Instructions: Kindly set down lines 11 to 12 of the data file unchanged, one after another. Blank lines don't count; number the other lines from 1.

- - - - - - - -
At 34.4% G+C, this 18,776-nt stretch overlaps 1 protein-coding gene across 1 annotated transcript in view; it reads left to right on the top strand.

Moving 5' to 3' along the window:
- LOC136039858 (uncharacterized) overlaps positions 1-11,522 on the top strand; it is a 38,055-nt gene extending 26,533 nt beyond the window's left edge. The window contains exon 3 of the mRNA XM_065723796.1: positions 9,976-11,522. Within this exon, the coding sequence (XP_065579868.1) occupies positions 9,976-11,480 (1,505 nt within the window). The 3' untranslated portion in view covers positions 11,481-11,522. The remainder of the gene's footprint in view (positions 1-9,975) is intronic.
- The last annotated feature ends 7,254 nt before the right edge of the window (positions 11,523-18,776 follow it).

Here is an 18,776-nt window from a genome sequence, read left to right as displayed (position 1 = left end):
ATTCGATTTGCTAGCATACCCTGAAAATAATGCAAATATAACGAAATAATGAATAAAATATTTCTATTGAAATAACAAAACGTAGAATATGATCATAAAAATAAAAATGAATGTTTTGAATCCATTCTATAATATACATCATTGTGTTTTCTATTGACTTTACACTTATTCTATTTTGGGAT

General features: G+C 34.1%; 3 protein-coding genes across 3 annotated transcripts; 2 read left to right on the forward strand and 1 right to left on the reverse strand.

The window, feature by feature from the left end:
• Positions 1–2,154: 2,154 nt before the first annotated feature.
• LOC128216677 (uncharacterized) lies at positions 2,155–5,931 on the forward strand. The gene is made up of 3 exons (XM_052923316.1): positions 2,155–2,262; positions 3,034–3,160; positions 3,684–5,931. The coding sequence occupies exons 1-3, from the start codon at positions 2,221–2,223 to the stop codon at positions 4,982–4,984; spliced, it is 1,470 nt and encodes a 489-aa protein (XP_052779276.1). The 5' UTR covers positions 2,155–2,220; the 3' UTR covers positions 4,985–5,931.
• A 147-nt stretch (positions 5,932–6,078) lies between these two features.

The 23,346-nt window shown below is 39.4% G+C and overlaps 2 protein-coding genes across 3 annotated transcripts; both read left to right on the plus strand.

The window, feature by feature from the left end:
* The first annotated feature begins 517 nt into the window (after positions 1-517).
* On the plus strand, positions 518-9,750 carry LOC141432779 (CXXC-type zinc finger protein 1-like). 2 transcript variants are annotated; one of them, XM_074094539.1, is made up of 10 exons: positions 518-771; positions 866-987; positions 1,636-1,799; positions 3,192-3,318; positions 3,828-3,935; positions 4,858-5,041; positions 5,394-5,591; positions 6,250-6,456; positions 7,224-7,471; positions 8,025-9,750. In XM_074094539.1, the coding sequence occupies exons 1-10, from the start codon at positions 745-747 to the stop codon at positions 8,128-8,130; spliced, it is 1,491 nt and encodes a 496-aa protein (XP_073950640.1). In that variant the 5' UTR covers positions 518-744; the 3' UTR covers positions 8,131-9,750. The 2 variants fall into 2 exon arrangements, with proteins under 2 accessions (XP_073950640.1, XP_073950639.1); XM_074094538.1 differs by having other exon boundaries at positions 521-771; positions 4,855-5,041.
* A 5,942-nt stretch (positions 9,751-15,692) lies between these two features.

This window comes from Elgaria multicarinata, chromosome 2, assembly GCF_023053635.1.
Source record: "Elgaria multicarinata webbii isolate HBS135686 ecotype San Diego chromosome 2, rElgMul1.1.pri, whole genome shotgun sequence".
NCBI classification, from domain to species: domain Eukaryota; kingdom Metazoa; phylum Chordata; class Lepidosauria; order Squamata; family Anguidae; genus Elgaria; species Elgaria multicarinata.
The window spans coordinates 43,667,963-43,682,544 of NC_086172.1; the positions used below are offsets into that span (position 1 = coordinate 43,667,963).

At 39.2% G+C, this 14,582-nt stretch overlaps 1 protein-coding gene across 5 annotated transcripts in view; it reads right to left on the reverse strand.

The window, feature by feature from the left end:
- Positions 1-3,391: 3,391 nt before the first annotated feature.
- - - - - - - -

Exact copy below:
• A 147-nt stretch (positions 5,932–6,078) lies between these two features.

The 23,346-nt window shown below is 39.4% G+C and overlaps 2 protein-coding genes across 3 annotated transcripts; both read left to right on the plus strand.